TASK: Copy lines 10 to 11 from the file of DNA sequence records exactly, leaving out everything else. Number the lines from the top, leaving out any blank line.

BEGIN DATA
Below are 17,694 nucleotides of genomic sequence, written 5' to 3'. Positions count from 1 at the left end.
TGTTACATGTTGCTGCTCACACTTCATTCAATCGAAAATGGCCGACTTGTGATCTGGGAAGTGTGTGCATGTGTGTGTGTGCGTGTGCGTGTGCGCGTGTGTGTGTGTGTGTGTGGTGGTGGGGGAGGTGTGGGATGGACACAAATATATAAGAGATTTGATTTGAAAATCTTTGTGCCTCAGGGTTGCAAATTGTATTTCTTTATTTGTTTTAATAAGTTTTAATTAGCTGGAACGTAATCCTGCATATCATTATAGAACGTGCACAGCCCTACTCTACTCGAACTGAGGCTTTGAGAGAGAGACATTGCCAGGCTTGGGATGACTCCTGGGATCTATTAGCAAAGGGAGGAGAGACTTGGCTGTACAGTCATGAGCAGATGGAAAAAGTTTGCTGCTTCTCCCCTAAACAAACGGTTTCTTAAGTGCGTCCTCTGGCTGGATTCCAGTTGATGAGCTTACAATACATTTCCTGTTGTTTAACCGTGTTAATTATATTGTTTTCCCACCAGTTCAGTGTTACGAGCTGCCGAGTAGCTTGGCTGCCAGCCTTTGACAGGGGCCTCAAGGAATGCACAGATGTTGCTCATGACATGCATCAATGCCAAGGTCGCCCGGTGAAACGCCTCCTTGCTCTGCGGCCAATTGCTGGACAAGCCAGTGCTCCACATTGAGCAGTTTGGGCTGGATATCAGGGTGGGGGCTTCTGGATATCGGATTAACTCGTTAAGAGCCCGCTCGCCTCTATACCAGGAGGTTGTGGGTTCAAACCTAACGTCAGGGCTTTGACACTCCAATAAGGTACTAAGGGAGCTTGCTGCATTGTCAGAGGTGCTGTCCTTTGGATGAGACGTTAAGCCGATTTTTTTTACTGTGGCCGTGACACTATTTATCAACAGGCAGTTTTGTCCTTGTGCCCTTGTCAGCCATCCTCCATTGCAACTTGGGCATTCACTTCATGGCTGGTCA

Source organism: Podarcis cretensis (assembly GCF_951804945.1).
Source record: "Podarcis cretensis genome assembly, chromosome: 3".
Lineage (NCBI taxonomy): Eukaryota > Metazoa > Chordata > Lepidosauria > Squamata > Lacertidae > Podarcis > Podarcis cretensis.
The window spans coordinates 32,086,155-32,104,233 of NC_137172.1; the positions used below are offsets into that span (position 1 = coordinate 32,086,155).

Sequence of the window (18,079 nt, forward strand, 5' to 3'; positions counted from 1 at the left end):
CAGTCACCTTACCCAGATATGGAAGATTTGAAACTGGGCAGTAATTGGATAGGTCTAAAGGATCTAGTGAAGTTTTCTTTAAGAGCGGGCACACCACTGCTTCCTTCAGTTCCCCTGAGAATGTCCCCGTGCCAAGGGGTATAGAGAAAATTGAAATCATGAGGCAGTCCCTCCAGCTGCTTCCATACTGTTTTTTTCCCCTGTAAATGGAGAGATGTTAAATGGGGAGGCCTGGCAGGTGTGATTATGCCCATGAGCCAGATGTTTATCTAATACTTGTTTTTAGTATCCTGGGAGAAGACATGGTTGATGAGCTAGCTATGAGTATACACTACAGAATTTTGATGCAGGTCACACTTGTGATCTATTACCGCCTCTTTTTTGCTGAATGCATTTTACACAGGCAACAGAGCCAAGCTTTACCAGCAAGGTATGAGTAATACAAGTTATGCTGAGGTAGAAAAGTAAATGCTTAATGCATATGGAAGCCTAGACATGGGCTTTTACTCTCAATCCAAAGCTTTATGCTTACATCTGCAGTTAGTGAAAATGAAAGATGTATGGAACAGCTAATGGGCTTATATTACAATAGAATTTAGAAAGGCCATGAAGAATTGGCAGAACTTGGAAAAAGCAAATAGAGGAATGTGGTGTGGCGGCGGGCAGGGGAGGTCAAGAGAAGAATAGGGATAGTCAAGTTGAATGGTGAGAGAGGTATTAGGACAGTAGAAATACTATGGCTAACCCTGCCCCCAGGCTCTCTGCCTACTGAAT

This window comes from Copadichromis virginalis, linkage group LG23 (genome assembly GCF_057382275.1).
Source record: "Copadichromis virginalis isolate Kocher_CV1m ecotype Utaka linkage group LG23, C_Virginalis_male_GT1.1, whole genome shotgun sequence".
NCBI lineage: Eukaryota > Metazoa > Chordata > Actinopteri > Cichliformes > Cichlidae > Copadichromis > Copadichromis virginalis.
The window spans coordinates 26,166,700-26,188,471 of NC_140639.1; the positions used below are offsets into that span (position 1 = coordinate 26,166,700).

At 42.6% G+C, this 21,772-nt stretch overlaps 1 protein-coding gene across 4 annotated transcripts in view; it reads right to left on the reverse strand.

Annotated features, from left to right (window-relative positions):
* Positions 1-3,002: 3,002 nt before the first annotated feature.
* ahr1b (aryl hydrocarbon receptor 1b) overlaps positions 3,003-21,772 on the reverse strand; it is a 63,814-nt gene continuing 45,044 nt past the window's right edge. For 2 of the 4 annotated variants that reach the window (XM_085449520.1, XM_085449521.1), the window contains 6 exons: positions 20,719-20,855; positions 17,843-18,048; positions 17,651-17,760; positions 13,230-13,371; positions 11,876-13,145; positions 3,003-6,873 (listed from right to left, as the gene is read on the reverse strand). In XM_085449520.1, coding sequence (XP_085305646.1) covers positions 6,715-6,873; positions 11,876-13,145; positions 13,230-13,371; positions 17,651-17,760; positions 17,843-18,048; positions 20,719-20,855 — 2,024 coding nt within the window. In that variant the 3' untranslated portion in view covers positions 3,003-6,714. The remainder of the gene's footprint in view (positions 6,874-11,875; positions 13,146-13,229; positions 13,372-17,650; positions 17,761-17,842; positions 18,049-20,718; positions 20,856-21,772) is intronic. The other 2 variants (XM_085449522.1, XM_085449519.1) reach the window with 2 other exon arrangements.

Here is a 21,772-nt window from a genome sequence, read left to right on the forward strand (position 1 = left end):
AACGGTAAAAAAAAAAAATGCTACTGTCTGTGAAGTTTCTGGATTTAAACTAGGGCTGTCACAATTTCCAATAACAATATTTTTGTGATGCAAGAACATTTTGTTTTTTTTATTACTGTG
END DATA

Source record: "Copadichromis virginalis isolate Kocher_CV1m ecotype Utaka linkage group LG23, C_Virginalis_male_GT1.1, whole genome shotgun sequence".
NCBI lineage: Eukaryota > Metazoa > Chordata > Actinopteri > Cichliformes > Cichlidae > Copadichromis > Copadichromis virginalis.